A workshop took place with all of the agencies involved with Oliver and his family and the following points were discussed and put forward as areas to focus on for future learning to help prevent a case like this happening again:

  • Where risk factors are identified it is important that they are fully explored, using all available information to challenge and test hypotheses and mitigate the risk.
  • Adherence to the Safeguarding Pre-birth protocol, undertaking a full pre-birth assessment and support from the unborn panel will ensure that there is a coherent multi-agency approach to supporting and protecting the unborn and newly born child.
  • Where actions are set within the child protection framework they should be followed through and evidenced as being completed. If the action becomes unnecessary or irrelevant this should be recorded.
  • Within the partnership there is shared responsibility for safeguarding and the completion of actions, where there is apparent drift, failure to complete this should be appropriately challenged and addressed.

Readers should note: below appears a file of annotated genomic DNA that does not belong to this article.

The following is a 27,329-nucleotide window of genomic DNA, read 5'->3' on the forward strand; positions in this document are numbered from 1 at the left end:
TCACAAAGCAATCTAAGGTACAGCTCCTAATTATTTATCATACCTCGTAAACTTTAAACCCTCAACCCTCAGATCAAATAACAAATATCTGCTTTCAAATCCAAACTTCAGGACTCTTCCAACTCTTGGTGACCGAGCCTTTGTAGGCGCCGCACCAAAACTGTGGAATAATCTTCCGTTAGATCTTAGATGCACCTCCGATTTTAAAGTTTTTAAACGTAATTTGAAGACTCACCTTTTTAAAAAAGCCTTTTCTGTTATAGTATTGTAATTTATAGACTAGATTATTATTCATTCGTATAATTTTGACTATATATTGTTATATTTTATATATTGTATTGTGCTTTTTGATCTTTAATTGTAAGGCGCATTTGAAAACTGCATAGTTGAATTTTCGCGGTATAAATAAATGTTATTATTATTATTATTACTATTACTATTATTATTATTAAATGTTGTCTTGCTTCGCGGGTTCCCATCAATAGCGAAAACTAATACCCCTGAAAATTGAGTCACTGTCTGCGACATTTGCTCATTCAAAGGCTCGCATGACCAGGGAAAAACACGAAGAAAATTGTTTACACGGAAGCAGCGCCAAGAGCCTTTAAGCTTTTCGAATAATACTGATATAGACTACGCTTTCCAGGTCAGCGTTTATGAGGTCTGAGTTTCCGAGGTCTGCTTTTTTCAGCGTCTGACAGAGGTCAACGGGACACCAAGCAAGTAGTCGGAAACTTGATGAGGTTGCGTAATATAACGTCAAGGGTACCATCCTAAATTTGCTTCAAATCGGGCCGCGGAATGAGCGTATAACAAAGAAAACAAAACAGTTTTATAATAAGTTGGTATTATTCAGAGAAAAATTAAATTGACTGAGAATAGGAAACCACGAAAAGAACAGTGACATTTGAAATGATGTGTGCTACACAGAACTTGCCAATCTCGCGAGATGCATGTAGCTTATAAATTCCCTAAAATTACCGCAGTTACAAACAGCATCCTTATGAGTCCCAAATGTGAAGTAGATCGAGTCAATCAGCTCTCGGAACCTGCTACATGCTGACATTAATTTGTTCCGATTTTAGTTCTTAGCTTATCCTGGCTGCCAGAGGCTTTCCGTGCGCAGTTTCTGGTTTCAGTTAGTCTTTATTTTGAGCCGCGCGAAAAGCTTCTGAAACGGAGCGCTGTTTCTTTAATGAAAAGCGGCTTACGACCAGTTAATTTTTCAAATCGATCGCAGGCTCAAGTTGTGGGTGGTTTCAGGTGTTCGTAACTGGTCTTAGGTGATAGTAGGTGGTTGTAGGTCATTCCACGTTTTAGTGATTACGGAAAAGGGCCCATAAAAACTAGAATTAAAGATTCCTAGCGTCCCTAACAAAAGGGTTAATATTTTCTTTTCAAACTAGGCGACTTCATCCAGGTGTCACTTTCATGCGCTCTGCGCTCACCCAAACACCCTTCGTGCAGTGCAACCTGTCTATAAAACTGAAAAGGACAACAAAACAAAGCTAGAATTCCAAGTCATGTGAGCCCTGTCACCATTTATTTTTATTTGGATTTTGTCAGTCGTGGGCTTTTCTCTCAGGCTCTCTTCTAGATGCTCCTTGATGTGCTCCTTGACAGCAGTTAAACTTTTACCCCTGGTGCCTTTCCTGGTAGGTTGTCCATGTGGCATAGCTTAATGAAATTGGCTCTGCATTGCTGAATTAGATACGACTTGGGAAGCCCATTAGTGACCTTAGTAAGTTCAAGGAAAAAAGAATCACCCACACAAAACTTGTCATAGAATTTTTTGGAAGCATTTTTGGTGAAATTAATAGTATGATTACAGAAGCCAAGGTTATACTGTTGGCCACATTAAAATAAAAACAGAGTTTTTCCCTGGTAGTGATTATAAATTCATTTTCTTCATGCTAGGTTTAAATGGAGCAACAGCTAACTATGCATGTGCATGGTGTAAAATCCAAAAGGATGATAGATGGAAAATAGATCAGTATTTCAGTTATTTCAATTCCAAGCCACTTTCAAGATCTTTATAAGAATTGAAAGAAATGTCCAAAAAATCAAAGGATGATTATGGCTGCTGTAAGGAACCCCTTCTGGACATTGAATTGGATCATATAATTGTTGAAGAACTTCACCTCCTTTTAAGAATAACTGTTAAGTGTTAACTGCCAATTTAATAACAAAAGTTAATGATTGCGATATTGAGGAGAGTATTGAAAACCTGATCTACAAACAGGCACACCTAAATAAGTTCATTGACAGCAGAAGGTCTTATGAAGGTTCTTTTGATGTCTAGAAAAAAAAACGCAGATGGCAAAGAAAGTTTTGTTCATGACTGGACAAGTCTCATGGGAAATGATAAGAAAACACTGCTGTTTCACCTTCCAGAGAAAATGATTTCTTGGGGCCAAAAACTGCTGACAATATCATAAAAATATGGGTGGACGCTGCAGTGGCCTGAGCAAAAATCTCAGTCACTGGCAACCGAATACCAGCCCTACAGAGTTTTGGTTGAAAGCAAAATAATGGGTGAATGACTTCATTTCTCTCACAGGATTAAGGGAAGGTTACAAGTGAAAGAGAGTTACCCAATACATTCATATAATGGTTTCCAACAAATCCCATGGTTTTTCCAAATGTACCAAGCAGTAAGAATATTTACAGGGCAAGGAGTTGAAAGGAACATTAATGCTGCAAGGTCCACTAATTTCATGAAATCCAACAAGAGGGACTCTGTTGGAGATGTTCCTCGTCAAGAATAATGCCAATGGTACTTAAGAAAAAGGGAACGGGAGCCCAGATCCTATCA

• Any assessment of risk needs to look at the history of a case as well as the events occurring and being presented at that time. Where there is experience to be drawn on from the past this should be used to assess the present. In this case the parenting experience of the father from having a previous child.
  • Professionals should be open to challenging information or behaviour which appears to be incongruent to information they hold or contrary to their own professional judgement or experience.
  • Professionals should balance the desire to identify and build the strengths of parents with an overly optimistic viewpoint.
  • Professionals should take every opportunity to explore the risks of domestic abuse in a relationship, considering how coercion can be applied. Safe, open conversations about previous domestic abuse should not be avoided. Where there are concerns regarding previous domestic abuse consideration should be given to how much the current partner is aware of and whether consideration of disclosure under Clare’s Law is appropriate.
  • Managers should have oversight on key decisions and plans being made, in particular decisions in this case like the discharge from hospital plan. Staff should also seek formal safeguarding supervision in complex cases where it is available.